I assumed it was on account of me being the weakest one in their precious, only-thing-I-got-going-for-me-since-my-wife-left-me program. I know because they posted how much we could each lift in weights right at our eye-level on the wall for everyone to see, which included the kids I adored and dreamed about—the girls.
I loved girls. And still do.
The ones I had known in elementary school would come over to my house and swim during the day swim then stay the night. We called it a “slumber party.” Though there wasn’t much slumber…
Im not talking about what you might be thinking. That’s sick. We were 8 and 9-year-olds. We’d stay up watching movies, talking, just being kids. The six or seven girls I was close to had even formed a club. And I happened to be a VIP in this club, for, I was the only boy.
Back then, I feared nothing. The words confidence, self-esteem, and manifested maladjustment meant nothing to me. But once everyone started using the “P” word, it all went to shit.
Here’s a hint: It’s not “pimple” and Lil› Wayne could rhyme it with “Liberty,” “jeopardy,” and “Yo baby, I gonna ‹lube your knee.›”
I know, that last one gave it away, right?
Waking up, instead of the usual growing pains I felt in my legs, the pain was in my stomach. Once I crawled out of bed, I had to run through the bathroom. Whatever I ate the night before had came back up forcefully. My Mom could always here when I was sick. She came rushing up the stairs and into the bathroom.
“What do you think it is?” she asked.
“I really don’t know.”
I had stayed home that school day.
The next morning had been the same. And the next. And the next.
I ended up missing an entire week of school. My Mom had brought me to different doctors who would refer me to specialists. I had to endure many tests. One test being when I had to drink a full glass of this horrid, chalky liquid that would glow in my stomach, showing its insides. However, the worst was when they stuck a camera down my throat to see with their own eyes what was going on. That had been bad, but the scary thing after the tests was that they still didn’t know what was wrong with me.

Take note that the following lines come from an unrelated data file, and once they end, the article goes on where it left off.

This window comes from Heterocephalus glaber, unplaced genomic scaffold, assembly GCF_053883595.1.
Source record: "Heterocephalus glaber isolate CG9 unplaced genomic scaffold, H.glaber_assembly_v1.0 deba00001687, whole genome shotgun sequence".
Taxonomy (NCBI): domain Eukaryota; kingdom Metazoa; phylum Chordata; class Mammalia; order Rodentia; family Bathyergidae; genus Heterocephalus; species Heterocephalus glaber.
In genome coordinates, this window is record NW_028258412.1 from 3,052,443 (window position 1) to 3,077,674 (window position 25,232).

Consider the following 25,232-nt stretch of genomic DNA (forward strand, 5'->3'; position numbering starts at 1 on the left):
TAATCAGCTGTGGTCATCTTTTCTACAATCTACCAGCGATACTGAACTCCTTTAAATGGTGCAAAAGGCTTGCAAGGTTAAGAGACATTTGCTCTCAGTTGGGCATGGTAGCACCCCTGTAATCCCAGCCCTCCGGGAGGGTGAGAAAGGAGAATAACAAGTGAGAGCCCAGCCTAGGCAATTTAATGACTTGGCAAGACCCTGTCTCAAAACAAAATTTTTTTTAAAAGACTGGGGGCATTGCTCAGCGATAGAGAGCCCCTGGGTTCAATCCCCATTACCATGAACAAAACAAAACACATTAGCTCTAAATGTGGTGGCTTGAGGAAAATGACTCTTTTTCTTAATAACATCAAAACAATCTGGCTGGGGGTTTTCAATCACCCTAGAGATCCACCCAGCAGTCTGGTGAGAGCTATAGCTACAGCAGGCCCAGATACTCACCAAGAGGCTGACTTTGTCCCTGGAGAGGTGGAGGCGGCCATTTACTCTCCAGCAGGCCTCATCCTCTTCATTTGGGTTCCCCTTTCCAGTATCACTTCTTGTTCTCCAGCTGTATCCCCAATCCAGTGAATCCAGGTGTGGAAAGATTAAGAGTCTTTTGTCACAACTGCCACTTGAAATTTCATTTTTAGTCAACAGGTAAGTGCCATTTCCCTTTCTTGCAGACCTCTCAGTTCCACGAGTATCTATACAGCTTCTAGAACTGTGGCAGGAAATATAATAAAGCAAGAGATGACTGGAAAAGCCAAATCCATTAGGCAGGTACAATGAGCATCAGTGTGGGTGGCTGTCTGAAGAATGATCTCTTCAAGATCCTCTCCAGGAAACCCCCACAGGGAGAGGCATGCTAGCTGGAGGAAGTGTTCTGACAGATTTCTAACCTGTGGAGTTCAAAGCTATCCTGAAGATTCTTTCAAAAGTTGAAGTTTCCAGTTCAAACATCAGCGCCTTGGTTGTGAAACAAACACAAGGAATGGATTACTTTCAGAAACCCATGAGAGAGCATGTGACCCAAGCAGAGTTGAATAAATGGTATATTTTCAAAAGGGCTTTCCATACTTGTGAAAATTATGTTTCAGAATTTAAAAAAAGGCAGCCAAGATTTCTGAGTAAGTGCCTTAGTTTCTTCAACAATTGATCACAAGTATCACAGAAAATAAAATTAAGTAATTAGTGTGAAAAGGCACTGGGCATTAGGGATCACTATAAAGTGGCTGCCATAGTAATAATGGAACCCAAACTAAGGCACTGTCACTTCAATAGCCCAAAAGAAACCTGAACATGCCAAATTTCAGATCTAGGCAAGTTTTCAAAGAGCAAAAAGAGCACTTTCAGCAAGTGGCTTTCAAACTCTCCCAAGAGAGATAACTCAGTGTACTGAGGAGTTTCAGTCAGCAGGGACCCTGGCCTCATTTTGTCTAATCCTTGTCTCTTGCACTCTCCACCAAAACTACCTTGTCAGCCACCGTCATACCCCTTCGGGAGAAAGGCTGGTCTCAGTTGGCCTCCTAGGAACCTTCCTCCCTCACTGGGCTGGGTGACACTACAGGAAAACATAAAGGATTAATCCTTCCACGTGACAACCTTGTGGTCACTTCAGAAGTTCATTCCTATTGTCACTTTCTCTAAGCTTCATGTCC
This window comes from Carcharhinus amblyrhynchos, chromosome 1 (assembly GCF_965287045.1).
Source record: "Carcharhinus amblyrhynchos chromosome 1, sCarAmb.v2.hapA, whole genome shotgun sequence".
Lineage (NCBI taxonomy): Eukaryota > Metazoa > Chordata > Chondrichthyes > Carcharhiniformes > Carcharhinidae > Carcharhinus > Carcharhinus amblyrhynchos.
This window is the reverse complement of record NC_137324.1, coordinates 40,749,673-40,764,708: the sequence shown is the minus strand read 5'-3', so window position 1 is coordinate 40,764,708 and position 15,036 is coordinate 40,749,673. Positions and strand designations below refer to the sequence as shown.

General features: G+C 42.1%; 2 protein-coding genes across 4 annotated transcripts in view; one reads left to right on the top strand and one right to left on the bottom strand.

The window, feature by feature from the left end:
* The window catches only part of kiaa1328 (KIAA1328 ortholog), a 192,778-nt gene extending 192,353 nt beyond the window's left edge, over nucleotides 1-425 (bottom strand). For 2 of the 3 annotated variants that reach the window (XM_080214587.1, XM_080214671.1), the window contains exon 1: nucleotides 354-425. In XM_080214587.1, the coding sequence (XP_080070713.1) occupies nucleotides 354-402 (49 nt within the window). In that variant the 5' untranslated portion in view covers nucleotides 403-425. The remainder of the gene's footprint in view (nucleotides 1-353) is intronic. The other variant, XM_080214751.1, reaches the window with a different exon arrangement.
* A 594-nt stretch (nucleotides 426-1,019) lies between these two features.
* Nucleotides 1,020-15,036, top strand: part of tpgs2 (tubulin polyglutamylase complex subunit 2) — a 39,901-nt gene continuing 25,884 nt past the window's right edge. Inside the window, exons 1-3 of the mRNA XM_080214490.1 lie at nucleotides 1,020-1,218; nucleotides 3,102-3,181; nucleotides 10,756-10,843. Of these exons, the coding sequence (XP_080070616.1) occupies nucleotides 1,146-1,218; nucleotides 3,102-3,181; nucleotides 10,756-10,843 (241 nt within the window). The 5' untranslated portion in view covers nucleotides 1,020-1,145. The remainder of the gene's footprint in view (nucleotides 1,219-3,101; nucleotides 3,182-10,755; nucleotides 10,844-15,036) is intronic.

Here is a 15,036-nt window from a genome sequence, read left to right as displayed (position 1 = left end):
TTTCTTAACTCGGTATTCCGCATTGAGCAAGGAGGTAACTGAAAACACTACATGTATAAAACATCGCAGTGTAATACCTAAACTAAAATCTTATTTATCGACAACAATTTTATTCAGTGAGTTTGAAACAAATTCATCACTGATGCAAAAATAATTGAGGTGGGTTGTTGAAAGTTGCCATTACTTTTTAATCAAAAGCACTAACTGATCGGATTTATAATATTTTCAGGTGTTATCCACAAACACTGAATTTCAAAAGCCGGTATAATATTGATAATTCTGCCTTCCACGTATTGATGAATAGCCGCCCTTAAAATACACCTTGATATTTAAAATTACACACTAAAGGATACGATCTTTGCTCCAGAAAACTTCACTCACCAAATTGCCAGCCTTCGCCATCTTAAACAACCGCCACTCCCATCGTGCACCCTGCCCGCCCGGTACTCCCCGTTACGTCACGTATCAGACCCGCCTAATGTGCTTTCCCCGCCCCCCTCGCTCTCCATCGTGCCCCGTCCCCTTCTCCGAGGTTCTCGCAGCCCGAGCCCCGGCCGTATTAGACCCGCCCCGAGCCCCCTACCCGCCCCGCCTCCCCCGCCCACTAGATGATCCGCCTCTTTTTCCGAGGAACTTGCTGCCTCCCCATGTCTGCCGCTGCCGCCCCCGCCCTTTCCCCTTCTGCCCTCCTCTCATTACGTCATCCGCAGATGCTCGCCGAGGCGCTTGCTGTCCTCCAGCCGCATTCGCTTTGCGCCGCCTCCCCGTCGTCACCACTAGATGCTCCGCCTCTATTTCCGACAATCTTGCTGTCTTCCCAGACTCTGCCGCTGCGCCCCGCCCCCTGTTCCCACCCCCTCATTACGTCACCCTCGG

I had missed two weeks of school. I was up to my hopeless head in make-up work. When I came back, Mr. Brownstone, my U.S. History teacher, had sat me down on the soft, tan couch placed in the middle of the room. Everyone else was at lunch when he asked me, “What’s going on?”
I gave him the tired answer I had given everyone else, “I. Don’t. Know.”
In his facial expression, I could see my answer wasn’t satisfying. I got the feeling he knew something I didn’t.
“Is it nerves?” he asked.
Being silent, I had to think about this. In the two weeks of suffering, I hadn’t put it all together until now; he had nailed it in two minutes. I was afraid of coming to school. Afraid of being humiliated day after day.
“There’s this group of people at lunch I thought were friends, but… and even the coaches…” I trailed off in thoughts of shame, trying to barricade the mighty wave of tears behind my eyelid barriers.
Mr. Brownstone nodded his head letting me know he understood. That’s all he could do, and I knew it. I had to get through the rest of the year until summer break arrived. Then, the next year, I’d be back with my friends.
I left his classroom, headed for the bathroom. Thankfully, it was empty. I sat down inside one stall. That’s when the levee let loose. All the pain I had felt came gushing down my blubbering face. Here, alone, my thoughts could form the right words, Why don’t they like me? What did I do? I just want people to like me!
I heard the door open. There were slow, creeping footsteps leading to the stall next to me. The stall door locked. I shut everything off — my eyes, my mouth, my thoughts. I couldn’t let anyone know I had been crying. However, I should have kept something running. The sound of someone going to the bathroom was not the ideal aid to my broken 13-year-old heart.
This alone could be traumatizing enough to cause damage to a growing psyche. But, this isn’t where it had started…